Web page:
In the first part of Reconstructing the Pope Library, I discussed Abby Pope’s house in Brooklyn, which was demolished in 1950. In this post, I will examine the sources of information for her books and where they went. The Books … Continue reading
“It will be always sufficient for the value of a book among book lovers to say that it came from the library of Mrs. Norton Quincy Pope.” New York Times, 27 October , 1895. In a previous blog post, I … Continue reading
To understand the largely 19th and 20th century history of American women book collectors, it is helpful to know the standard by which they were judged. In 1906, the London Times declared Miss Richardson Currer to be “the greatest woman book collector.” The New … Continue reading
Abby Ellen Pope was one of the earliest American women book collectors to achieve national fame for her collection, although much of her life remains mysterious. The descriptions of her magnificent library are tantalizing, but reveal little of the woman … Continue reading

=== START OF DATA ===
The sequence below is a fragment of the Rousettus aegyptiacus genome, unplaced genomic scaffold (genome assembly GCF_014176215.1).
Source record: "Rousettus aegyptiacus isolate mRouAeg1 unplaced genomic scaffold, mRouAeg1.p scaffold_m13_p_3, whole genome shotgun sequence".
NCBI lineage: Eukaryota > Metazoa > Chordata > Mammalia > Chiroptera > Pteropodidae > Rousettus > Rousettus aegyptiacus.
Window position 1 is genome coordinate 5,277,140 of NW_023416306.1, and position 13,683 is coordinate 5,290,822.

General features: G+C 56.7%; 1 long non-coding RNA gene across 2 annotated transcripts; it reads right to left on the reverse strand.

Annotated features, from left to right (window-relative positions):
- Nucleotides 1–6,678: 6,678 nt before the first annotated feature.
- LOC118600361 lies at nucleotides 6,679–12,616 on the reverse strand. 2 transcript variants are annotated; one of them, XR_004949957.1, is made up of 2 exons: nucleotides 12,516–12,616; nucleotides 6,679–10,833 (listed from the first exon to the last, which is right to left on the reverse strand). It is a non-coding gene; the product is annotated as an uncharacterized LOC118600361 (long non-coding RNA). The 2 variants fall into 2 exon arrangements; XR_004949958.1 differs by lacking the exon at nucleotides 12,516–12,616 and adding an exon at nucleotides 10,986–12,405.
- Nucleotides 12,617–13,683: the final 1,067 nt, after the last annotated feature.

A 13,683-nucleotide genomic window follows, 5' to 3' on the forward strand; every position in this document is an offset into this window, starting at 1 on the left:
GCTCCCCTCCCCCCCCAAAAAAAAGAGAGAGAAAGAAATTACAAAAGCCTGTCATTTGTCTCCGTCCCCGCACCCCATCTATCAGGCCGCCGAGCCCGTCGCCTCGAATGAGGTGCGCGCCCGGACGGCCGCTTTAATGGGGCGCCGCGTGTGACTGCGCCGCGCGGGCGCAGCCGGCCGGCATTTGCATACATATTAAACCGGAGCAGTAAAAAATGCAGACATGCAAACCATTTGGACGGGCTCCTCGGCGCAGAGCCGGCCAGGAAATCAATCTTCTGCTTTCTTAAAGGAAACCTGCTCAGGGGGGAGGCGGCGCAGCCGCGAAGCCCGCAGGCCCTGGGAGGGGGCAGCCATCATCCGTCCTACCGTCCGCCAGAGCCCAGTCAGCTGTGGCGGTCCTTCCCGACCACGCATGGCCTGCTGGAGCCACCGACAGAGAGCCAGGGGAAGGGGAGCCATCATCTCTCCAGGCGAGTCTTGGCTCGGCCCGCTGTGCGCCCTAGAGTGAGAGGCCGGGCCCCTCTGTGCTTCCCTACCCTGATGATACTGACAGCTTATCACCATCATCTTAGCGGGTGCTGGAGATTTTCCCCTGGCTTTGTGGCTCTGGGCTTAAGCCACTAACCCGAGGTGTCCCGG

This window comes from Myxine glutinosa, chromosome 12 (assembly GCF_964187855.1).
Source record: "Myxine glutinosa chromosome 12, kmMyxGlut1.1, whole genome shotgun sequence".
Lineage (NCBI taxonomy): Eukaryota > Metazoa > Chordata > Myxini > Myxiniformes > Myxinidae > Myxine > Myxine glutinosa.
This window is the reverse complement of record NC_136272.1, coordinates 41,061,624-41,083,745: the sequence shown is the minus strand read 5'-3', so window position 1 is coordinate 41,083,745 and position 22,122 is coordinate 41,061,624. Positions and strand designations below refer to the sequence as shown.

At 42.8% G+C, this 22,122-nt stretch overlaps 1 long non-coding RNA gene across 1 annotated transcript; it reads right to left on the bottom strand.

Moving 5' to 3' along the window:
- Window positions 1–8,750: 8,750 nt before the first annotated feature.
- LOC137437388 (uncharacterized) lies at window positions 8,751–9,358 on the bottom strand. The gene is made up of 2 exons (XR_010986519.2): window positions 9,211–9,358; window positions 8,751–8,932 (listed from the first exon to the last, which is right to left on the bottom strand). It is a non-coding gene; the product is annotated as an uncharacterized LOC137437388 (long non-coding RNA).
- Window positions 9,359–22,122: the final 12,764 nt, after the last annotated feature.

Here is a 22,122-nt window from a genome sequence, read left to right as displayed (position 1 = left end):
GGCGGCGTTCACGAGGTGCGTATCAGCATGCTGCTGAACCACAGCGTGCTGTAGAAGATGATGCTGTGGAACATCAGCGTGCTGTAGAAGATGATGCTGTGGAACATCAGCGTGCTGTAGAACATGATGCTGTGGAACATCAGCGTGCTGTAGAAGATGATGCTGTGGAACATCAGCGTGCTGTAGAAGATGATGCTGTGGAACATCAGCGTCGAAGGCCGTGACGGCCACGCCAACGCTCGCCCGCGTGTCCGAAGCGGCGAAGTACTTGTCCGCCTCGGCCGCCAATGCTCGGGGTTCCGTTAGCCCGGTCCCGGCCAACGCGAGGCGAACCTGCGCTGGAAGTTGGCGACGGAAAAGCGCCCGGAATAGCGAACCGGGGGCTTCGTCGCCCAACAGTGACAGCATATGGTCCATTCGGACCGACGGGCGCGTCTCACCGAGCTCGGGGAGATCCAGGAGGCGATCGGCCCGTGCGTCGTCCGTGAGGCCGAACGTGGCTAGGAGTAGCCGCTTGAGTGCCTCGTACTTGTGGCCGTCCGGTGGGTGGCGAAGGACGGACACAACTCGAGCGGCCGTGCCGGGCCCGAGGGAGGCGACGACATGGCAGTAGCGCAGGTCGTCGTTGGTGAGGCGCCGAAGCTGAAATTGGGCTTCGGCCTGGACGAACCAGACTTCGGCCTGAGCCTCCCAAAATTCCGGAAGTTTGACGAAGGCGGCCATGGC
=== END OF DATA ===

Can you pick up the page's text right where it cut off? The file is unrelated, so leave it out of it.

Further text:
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Bookmaking on the Distaff Side is one of my favorite books in my women bibliophiles collection. It is a lovely book, produced in 1937 by an association of female printers called the Distaff Side. The book itself is a a compilation … Continue reading
Carrie Estelle Betzold Doheny was born in Philadelphia in 1875. After high school, she worked as a telephone operator at the Petroleum Exchange Center until her marriage to oil tycoon Edward Laurence Doheny in 1900. Although overshadowed by her husband’s … Continue reading
Miniature book collecting is an occupation that can quickly take over your life. Miniature books cover a great range of time periods, geographical regions, and subjects. To restrain my collecting impulses, I only collect non-dollhouse miniature books if they fall into … Continue reading